Carswell v. State Farm Lloyds

Filing 55

MEMORANDUM OPINION AND ORDER: The court ORDERS that defendant's 40 motion for summary judgment be, and is hereby, granted in part; that plaintiff take nothing on her claims against defendant for violations of the Texas Insurance Code, DTPA, and bad faith; and, that such claims be, and are hereby, dismissed. The court further ORDERS that the motion be, and is hereby, otherwise denied. (Ordered by Judge John McBryde on 12/6/2017) (tln)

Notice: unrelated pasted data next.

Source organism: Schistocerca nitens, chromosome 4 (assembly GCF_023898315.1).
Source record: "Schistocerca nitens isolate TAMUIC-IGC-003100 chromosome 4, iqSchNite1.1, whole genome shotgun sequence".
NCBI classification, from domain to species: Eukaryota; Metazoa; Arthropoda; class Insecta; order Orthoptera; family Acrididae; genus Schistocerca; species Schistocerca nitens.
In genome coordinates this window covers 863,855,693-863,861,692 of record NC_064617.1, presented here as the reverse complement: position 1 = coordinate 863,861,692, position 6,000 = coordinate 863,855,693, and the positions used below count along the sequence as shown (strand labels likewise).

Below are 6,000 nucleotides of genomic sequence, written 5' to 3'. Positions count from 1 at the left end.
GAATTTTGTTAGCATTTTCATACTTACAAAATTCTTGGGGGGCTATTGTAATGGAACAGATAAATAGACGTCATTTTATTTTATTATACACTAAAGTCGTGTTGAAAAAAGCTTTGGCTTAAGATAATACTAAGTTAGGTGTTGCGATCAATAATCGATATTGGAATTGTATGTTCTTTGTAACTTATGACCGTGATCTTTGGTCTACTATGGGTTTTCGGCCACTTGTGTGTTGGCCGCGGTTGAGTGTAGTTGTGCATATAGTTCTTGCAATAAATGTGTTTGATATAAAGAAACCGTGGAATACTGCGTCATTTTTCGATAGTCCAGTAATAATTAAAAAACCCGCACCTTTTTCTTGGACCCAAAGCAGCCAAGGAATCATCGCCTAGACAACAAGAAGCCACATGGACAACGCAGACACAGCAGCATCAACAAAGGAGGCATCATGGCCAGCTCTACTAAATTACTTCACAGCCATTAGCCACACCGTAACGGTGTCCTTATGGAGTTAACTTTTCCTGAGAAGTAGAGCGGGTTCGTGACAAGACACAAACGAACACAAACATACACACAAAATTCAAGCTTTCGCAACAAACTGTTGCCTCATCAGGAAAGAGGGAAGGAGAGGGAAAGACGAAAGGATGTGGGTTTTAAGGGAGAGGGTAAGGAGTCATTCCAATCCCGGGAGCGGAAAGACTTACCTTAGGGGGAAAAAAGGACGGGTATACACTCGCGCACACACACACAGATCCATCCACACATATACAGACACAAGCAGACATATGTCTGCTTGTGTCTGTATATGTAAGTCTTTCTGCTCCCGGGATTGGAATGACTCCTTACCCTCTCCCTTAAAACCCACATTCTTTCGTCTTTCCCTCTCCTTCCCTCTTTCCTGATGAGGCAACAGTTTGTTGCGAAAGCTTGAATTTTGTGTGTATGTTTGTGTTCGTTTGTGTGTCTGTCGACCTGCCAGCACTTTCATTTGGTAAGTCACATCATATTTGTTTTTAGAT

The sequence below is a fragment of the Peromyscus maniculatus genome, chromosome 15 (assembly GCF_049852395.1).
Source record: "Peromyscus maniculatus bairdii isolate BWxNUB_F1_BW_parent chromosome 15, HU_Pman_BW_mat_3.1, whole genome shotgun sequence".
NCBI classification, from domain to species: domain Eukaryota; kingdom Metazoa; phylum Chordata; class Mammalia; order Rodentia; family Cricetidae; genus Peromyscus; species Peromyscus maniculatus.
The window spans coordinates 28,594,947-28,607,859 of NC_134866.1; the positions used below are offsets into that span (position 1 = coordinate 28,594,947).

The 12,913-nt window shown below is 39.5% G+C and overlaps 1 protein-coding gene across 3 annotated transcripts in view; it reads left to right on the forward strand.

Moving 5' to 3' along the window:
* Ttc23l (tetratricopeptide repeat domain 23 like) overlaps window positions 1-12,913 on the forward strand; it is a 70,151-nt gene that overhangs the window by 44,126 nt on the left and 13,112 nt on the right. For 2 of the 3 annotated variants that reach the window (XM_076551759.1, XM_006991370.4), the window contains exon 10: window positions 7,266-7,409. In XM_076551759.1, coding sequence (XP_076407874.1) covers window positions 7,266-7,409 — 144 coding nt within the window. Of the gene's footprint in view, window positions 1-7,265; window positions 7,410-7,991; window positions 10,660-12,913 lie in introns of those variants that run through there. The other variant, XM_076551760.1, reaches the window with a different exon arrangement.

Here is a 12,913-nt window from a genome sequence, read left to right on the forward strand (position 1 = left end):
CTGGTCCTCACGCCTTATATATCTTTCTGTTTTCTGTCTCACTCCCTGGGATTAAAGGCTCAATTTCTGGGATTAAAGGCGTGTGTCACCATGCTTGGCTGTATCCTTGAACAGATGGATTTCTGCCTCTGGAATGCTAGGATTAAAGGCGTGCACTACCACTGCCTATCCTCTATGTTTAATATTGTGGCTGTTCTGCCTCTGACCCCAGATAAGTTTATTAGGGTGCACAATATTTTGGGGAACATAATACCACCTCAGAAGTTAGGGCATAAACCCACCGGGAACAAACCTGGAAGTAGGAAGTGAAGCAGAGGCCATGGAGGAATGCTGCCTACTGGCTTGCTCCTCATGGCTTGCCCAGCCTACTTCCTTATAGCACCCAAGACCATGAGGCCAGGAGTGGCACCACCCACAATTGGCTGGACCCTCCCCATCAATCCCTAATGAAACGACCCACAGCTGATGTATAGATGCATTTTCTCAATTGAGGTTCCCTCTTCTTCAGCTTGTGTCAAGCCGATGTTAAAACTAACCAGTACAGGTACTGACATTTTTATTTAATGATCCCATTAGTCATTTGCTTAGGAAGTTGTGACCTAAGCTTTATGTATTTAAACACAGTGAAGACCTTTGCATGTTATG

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U.S. DISTRICT COURT NORTHERN DI3l'R[CT OF TEXAS F].T P n .1.d_[~_Lj IN THE UNITED STATES DISTRICT C NORTHERN DISTRICT OF TEXAS FORT WORTH DIVISION LEONA G. CARSWELL, § ~-=~~;1 •• CLERK, U.S. DISTIU.Cl c(; L' xr •;By _ _ _ _ _ _ _ __ Deputy '--------·--~-~-----··· § Plaintiff, RT § § vs. § NO. 4:17·CV·149·A § STATE FARM LLOYDS, § § Defendant. § MEMORANDUM OPINION AND ORDER Came on for consideration the motion of defendant, State Farm Lloyds, for summary judgment. The court, having considered the motion, the response of plaintiff, Leona G. Carswell, the reply, the record, the summary judgment evidence, and applicable authorities, finds that the motion should be granted in part. I. Plaintiff's Claims Plaintiff's operative pleading is her amended complaint filed April 13, 2017. Doc. 1 15. Plaintiff alleges: Plaintiff purchased a rental dwelling policy from defendant providing coverage for property located in Fort Worth, Texas. Plaintiff's property was damaged in a fire caused by a gas explosion on or about March 19, 2010. Plaintiff used a contractor recommended by defendant, but the contractor failed to satisfactorily complete repairs. Plaintiff then undertook to complete the repairs herself 'The "Doc. "reference is to the number of the item on the docket in this action. l I f I as a general contractor, but defendant failed to pay her expenses incurred to repair or replace damaged property. Plaintiff asserts four "claims for relief.• First, she sues under the Texas Deceptive Trade Practices-Consumer Protection Act, Tex. Bus. & Com. Code §§ 17.41-.63 ("DTPA"). Second, she sues under the Texas Insurance Code § 541.060. Third, she sues for breach of duty of good faith and fair dealing. And, fourth, she sues for breach of contract. II. Grounds of the Motion As best the court can tell, defendant contends that plaintiff cannot prevail on any of her claims.' None of the grounds is set forth with clarity and the argument follows a stream of consciousness style, which is difficult to follow. That plaintiff's amended complaint is extremely poorly drafted is not an excuse. III. Summary Judgment Principles Rule 56(a) of the Federal Rules of Civil Procedure provides that the court shall grant summary judgment on a claim or defense 2 Defendant's motion for summary judgment states that the requirements of Local Civil Rule LR 56.3 are met by including the required matters in its brief. Doc. 40. The brief, however, does not on the first page, under the heading "summmy," state concisely the elements of each claim or defense as to which summa1y judgment is sought. Doc. 41. Plaintiff's response likewise says that the requirements of the rule will be met in her brief, Doc. 46, and her brief is similarly deficient. Doe. 47. 2 if there is no genuine dispute as to any material fact and the movant is entitled to judgment as a matter of law. Fed. R. Civ. P. 56(a); Anderson v. Liberty Lobby. Inc., 477 U.S. 242, 247 (1986). The movant bears the initial burden of pointing out to the court that there is no genuine dispute as to any material fact. Celotex Corp. v. Catrett, 477 U.S. 317, 323, 325 (1986). The movant can discharge this burden by pointing out the absence of evidence supporting one or more essential elements of the nonmoving party's claim, "since a complete failure of proof concerning an essential element of the nonmoving party's case necessarily renders all other facts immaterial.'' Id. at 323. Once the movant has carried its burden under Rule 56(a), the nonmoving party must identify evidence in the record that creates a genuine dispute as to each of the challenged elements of its case. Id. at 324; see also Fed. R. Civ. P. 56 (c) asserting that a fact . . . is genuinely disputed must support citing to particular parts of materials in the assertion by the record ("A party ."). If the evidence identified could not lead a rational trier of fact to find in favor of the nonmoving party as to each essential element of the nonmoving party's case, there is no genuine dispute for trial and summary judgment is appropriate. Matsushita Elec. Indus. Co. v. Zenith Radio Corp., 3 475 U.S. 574, 587, 597 In Mississippi Prot. & Advocacy (1986). Sys., Inc. v. Cotten, the Fifth Circuit explained: Where the record, including affidavits, interrogatories, admissions, and depositions could not, as a whole, lead a rational trier of fact to find for the nonmoving party, there is no issue for trial. 929 F.2d 1054, 1058 (5th Cir. 1991). The standard for granting a motion for summary judgment is the same as the standard for rendering judgment as a matter of law. 3 Celotex Corp., 477 U.S. at 323. If the record taken as a whole could not lead a rational trier of fact to find for the non-moving party, there is no genuine issue for trial. Matsushita, 475 U.S. at 597; see also Mississippi Prat. & Advocacy sys., 929 F.2d at 1058. IV. Analysis A. Breach of Contract Defendant initially argued that plaintiff's breach of contract claim (her fourth claim for relief) is barred by limitations. Having considered plaintiff's response, defendant has withdrawn this ground of the motion. 3 ln Boeing Co. v. Shipman, 411 F.2d 365, 374-75 (5th Cir. 1969) (en bane), the Fifth Circuit explained the standard to be applied in determining whether the comt should enter judgment on motions for directed verdict or for judgment notwithstanding the verdict. 4 B. Texas Insurance Code In her second claim for relief, plaintiff says that defendant violated § 541.060 of the Texas Insurance Code in various respects. Defendant contends that plaintiff cannot prevail on any of these claims, addressing them in the order alleged in the amended complaint. Plaintiff first says that defendant misrepresented a material fact or policy provision in violation of § 541.060(a) (1) by representing that the policy would repair or replace items with ones of equal value. Specifically, she alleges that defendant "did not meet the standards of the policy" in allowing the initial contractor, Leatherman's, to repair the property with items of lesser quality. Doc. 15 at ,56.a. 4 Plaintiff was asked about the misrepresentations in her deposition and her testimony is recited in defendant's brief. Doc. 41 at 6. Defendant maintains that plaintiff has no evidence that it misrepresented any material fact or policy provision relating to the coverage at issue, as required by Tex. Ins. Code§ 541.060(a) (1) . 5 In response, plaintiff cites to her amended complaint, which is not evidence. And, she refers to paragraph 7 of her affidavit, Doc. 'Plaintiff did not even bother to number the pages of the amended complaint; hence, the comt refers to paragraph numbers. 'Clearly, the quoted language from plaintiff's deposition does not establish any misrepresentation. 5 48 at 2, which states that the man who sold her the policy said it was the best policy she could buy and whatever damage occurred, the dwelling would be repaired to its same condition. Of course, general assurances that a policy will be honored are not material misrepresentations under the Insurance Code. Davis v. State Farm Lloyds, No. 3:15-CV-596-B, 2015 WL 4475860, at *5 (N.D. Tex. July 21, 2015). Plaintiff does not cite any evidence to support her misrepresentation claim as to the terms of the policy. Defendant next addresses the claim (set forth at Doc. 15, , 56.b) that defendant failed to affirm or deny coverage within a reasonable time. Tex. Ins. Code. § 541. 060 (a) (4). The summary judgment evidence establishes that defendant acknowledged coverage on the date the claim was reported. Plaintiff agrees and does not contest this ground of the motion. Doc. 47 at 8. Plaintiff's next allegation is that defendant refused to pay a claim without conducting a reasonable investigation, in violation o.f Tex. Ins. Code§ 541.060(a)(7). Doc. 15 a t , 56.c. Defendant says there is no evidence to support this allegation. Plaintiff responds that three critical facts must be tried with respect to this cause of action: 1. Cindy Fergus spent fifteen minutes investigating the work completed by the Leatherman's prior to determining the final amount of money State Farm would pay to Mrs. 6 Carswell with respect to her claims (Carswell Aff. , 8, Apx. 2) ; 2. Dan Wilson failed to consider the exhaustive list of missing items from any previous estimate provided to State Farm (Carswell Aff. , 8, Apx. 2); and 3. Dan Wilson inspected the property with a preconceived decision. Doc. 47 at 9. Paragraph 8 of the affidavit to which plaintiff refers reads in its entirety: 8. "After I fired Leatherman' s as the contractor, Ms. Fergus and I met at the property. I was not told the purpose of this meeting, why we were at the house, or what the outcome of the meeting was going to be. It was more than one-hundred (100) degrees that day in July and we spent no more than fifteen minutes in the property breezing through the rooms." Doc. 48 at 2. Plaintiff also refers to the deposition testimony of Dan Wilson regarding his review of information plaintiff had provided to him in a binder. Doc. 47 at 10; Doc. 48 at 29-30. She then goes on to argue why the investigation was insufficient, but none of the facts argued are supported by summary judgment evidence. That is, she simply has not cited summary judgment evidence to support her contention that there is any genuine fact issue to be tried with regard to the investigation conducted by defendant. The final aspect of plaintiff's second claim for relief is that defendant failed to promptly provide a reasonable explanation for its denial of a claim, in violation of Tex. Ins. 7 Code§ 541.060(a) (3). Doc. 15 a t , 56.d. Defendant argues that it did not deny plaintiff's claim and has paid what it determined was owed. Further, plaintiff has no evidence to support this claim. Doc. 41 at 9-10. In response, plaintiff cites only to her affidavit, which states: I would email Cindy Fergus invoices and estimates and it would be weeks, sometimes a full month before I would get a response stating she was looking into it and then I would never receive payment or explanation as to why no payment was being sent. Doc. 48 at 3. However, plaintiff has also included summary judgment evidence that defendant never denied her claim. Doc. 48 at 35. See also id. at 14, 16 (showing payments from defendant to plaintiff after she retained an attorney) . The parties do not dispute that defendant made substantial payments to or on behalf of plaintiff for repairs by Leatherman's and others. Plaintiff has not shown that a genuine fact issue exists as to this part of her claim under the Insurance Code. C. Good Faith and Fair Dealing Plaintiff's third claim for relief is for breach of duty of good faith and fair dealing. The sole basis for this claim is that: Dan Wilson at the time of the walk through at the house personally saw the condition of the home and knew the condition it was in; he knew the house was not completed to where Plaintiff could resume using the home for.its intended purpose. Dan Wilson intentionally ignored his obligation to fulfill the Policy 8 requirements to repair and replace the necessary items to return the home to its original state. Doc. 15 at , 61.b. The only other allegations regarding the walk through are contained in paragraphs 38-41 of the amended complaint: 38. Dan Wilson attended a walk-through at the Property, where both Plaintiff and her counsel were present, in an attempt to make a new estimate for work remaining for the project to be complete on March 19, 2015. 39. Aside from adding budget items for profit and overhead due to Plaintiff in her capacity as general contractor--Wilson did not modify the report for work needed or materials required to complete the project. 40. On May 12, 2015, Mr. Wilson sent a response letter to Plaintiff with one check for $13,014.50, and another check for $8,722.21. 41. These checks were not an amount sufficient for Plaintiff to complete the project. Doc. 15 at , , 38-41. The court is not satisfied that these allegations are sufficient to state a plausible claim for breach of duty of good faith and fair dealing. Nevertheless, at this point, the issue is whether plaintiff can establish that there is a genuine issue for trial as to this claim. Defendant says that plaintiff has no evidence to show that defendant failed to attempt in good faith to effectuate a prompt, fair, and equitable settlement of a claim after its liability had become reasonably clear. Progressive County Mut. Ins. Co. v. Boyd, 177 S.W.3d 919, 922 (Tex. 2005). Nor can she show that defendant failed to conduct a reasonable investigation. Id. The court agrees. Plaintiff has not pointed to any summary judgment 9 evidence that suggests that defendant examined plaintiff's claims "through a preconceived lens• as she suggests. Doc. 47 at 15. Plaintiff admits that defendant was still writing plaintiff checks in 2015. Id. Although the date of loss was in 2010, plaintiff has not presented any evidence that defendant did not act in good faith and deal fairly with plaintiff. For example, plaintiff refers to the conclusory statement in her affidavit that she would email Cindy Fergus invoices and estimates and it would be weeks before she would get a response and then she would never receive payment or an explanation for why no payment was being sent. Doc. 48 at 3, ~ 9. The actual emails (although undated) reflect that Ms. Fergus had been sick, id. at 7, and that she had moved offices and everything had been turned upside down, id. at 9. An email from Ms. Fergus reflects that she is submitting a request for additional payments and will call to review. Id. at 11. The testimony of Mr. Wilson (trying to answer the extraordinarily convoluted questions of plaintiff's counsel) was that if the contractor plaintiff chose did not do the work properly, plaintiff should address the matter with the contractor. Doc. 48 at 33. Plaintiff testified that she has no idea how much of her own money she had spent in connection with the repairs to the property and that she did not keep any kind of accounting. Doc. 10 42 at 90. Any contracts she had with vendors were verbal; she paid in cash and does not know if any bank records would substantiate the amounts she allegedly withdrew. Id. at 95-97, 98-99. She testified about numerous upgrades and changes she made to the property in the process of rebuilding that would not have been reimbursed under the policy. See, e.g., Doc. 42 at 48-49, 51-53, 60, 65, 67-68, 73-74. In light of this testimony, it is difficult to imagine how defendant acted in bad faith. But, in any event, plaintiff has not come forward with summary judgment evidence to raise a genuine fact issue as to bad faith. C. DTPA Plaintiff admits that her DTPA claim is dependent upon establishing violations of the Texas Insurance Code. Doc. 47 at 16-17. Plaintiff has not raised a genuine fact issue as to such violations. Accordingly, defendant is entitled to judgment as to the DTPA claim. D. Other Arguments' The bulk of the remainder of the brief in support of defendant's summary judgment motion addresses damages and miscellaneous matters that do not need to be considered in light of the previous discussion. As to the "concealment or fraud" 6 The comt also notes that defendant filed objections to the affidavit of plaintiff. Doc. 50. The coutt is giving the summary judgment evidence whatever weight it deserves. 11 argument, defendant has not established that the policy is void due to intentional concealment or misrepresentation by plaintiff. v. Order The court ORDERS that defendant's motion for summary judgment be, and is hereby, granted in part; that plaintiff take nothing on her claims against defendant for violations of the Texas Insurance Code, DTPA, and bad faith; and, that such claims be, and are hereby, dismissed. The court further ORDERS that the motion be, and is hereby, otherwise denied. SIGNED December 6, 2017. District Ju 12